directory.  By convention, groups	 are  numbered	starting  from
	      10000, users from 0.

	      Rename existing user name to newname.

	      Change  the  leader  of  name  to leader.	 If leader is missing,
	      remove the existing leader.

	      Add member to the member list of name.

	      Remove existing member from the member list of name.

       After  a	 successful  newuser  command  the  file   server   overwrites
       /adm/users to reflect the internal state of the user table.

       Noattach	 disables attach(5) messages, in particular for system mainte‐
       nance.  Previously attached connections are unaffected.	Another	 noat‐
       tach will enable normal behavior.

       Passwd sets the machine's password and writes it in non-volatile RAM.

       Printconf prints the system configuration information.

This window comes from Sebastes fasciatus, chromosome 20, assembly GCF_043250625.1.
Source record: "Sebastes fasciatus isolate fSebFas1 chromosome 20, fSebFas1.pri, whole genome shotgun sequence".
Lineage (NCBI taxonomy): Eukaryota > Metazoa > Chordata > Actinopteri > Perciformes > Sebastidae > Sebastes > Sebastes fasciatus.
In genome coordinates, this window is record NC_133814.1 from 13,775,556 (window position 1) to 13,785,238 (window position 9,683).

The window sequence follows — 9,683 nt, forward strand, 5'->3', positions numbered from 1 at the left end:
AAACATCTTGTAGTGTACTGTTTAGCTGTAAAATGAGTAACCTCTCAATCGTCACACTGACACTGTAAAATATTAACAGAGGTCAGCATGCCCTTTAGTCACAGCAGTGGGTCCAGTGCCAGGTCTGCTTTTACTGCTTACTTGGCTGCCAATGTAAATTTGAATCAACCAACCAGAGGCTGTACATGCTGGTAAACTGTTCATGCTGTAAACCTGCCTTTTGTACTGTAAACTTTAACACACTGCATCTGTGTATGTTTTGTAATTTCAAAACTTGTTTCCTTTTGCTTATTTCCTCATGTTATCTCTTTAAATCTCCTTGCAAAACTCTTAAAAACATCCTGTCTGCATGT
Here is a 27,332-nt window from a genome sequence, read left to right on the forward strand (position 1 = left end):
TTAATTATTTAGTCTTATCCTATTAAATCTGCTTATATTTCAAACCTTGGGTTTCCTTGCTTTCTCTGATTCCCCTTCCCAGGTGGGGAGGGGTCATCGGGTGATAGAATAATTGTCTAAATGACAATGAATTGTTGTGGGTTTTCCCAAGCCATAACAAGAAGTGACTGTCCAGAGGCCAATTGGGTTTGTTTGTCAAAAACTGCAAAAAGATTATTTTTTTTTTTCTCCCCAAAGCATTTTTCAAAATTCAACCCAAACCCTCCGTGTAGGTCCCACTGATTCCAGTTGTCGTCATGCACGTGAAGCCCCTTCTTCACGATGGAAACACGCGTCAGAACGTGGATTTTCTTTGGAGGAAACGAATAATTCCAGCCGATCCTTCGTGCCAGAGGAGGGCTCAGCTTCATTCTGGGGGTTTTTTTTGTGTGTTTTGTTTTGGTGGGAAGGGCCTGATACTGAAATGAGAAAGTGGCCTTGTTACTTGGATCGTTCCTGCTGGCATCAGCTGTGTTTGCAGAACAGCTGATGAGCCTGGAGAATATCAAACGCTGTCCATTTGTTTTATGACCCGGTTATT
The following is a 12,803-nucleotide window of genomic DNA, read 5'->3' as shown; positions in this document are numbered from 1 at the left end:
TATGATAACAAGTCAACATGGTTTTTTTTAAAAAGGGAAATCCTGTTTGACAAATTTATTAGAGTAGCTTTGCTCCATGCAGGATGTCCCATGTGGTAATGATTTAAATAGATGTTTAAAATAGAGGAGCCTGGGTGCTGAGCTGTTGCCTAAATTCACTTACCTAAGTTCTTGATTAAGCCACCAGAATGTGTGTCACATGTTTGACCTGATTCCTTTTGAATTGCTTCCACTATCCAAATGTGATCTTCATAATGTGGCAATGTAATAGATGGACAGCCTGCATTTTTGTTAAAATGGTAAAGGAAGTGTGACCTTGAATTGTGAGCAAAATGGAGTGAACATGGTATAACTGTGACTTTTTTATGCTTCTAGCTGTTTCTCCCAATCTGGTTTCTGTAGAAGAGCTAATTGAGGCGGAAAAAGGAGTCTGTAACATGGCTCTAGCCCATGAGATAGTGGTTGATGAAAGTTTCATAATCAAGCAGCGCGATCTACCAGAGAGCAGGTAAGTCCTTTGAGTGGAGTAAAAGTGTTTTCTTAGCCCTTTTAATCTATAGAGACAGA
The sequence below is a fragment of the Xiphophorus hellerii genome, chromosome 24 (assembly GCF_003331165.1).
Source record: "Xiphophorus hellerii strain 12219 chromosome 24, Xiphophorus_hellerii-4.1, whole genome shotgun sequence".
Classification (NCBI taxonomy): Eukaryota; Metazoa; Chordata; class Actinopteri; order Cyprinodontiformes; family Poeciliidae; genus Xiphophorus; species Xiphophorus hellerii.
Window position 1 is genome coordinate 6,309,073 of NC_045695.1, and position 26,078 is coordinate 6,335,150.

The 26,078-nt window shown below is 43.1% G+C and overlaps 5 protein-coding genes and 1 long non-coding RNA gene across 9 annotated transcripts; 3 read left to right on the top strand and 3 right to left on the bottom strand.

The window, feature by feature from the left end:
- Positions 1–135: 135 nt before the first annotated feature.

Profile	1 clears the profiling buffer and enables profiling; profile 0
       stops profiling and writes the data to /adm/kprofdata for use by	 kprof
       (see  prof(1)).	If a number is not specified, the profiling state tog‐

       Remove removes files.

       Route maintains an IP routing table.  The subcommands are:

       add dest gate [mask]
	      Add a static route from IP address dest using gateway gate  with
	      an optional subnet mask.

       delete dest
	      Delete an entry from the routing table.

       print  Display the contents of the routing table.

       ripon  Enables the table to be filled from RIP packets.

       ripoff Disables the table from being updated by RIP packets.

       Sntp  kick  queries the SNTP server (see fsconfig(8)) and sets the time